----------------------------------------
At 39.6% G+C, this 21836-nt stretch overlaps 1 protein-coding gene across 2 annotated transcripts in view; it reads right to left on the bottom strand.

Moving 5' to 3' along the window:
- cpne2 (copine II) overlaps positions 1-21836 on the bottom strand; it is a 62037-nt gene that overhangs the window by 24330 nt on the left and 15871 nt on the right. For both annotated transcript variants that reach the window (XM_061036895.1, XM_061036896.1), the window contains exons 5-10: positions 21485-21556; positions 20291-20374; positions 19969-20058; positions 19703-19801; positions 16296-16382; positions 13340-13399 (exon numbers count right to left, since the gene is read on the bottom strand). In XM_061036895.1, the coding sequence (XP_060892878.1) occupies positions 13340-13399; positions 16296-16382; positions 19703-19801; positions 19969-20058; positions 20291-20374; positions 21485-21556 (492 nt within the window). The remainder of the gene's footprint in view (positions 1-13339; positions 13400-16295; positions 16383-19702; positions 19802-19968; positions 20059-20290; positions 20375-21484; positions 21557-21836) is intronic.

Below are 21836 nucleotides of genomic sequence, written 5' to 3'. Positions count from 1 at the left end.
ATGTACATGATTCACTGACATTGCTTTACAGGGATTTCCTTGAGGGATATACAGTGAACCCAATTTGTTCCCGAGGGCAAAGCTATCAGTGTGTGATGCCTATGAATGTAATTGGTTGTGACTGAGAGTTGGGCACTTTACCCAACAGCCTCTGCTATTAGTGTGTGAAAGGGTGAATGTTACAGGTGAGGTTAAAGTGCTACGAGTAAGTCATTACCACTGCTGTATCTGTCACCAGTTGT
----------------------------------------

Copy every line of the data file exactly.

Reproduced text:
At 39.6% G+C, this 21836-nt stretch overlaps 1 protein-coding gene across 2 annotated transcripts in view; it reads right to left on the bottom strand.

Moving 5' to 3' along the window:
- cpne2 (copine II) overlaps positions 1-21836 on the bottom strand; it is a 62037-nt gene that overhangs the window by 24330 nt on the left and 15871 nt on the right. For both annotated transcript variants that reach the window (XM_061036895.1, XM_061036896.1), the window contains exons 5-10: positions 21485-21556; positions 20291-20374; positions 19969-20058; positions 19703-19801; positions 16296-16382; positions 13340-13399 (exon numbers count right to left, since the gene is read on the bottom strand). In XM_061036895.1, the coding sequence (XP_060892878.1) occupies positions 13340-13399; positions 16296-16382; positions 19703-19801; positions 19969-20058; positions 20291-20374; positions 21485-21556 (492 nt within the window). The remainder of the gene's footprint in view (positions 1-13339; positions 13400-16295; positions 16383-19702; positions 19802-19968; positions 20059-20290; positions 20375-21484; positions 21557-21836) is intronic.

Below are 21836 nucleotides of genomic sequence, written 5' to 3'. Positions count from 1 at the left end.
ATGTACATGATTCACTGACATTGCTTTACAGGGATTTCCTTGAGGGATATACAGTGAACCCAATTTGTTCCCGAGGGCAAAGCTATCAGTGTGTGATGCCTATGAATGTAATTGGTTGTGACTGAGAGTTGGGCACTTTACCCAACAGCCTCTGCTATTAGTGTGTGAAAGGGTGAATGTTACAGGTGAGGTTAAAGTGCTACGAGTAAGTCATTACCACTGCTGTATCTGTCACCAGTTGT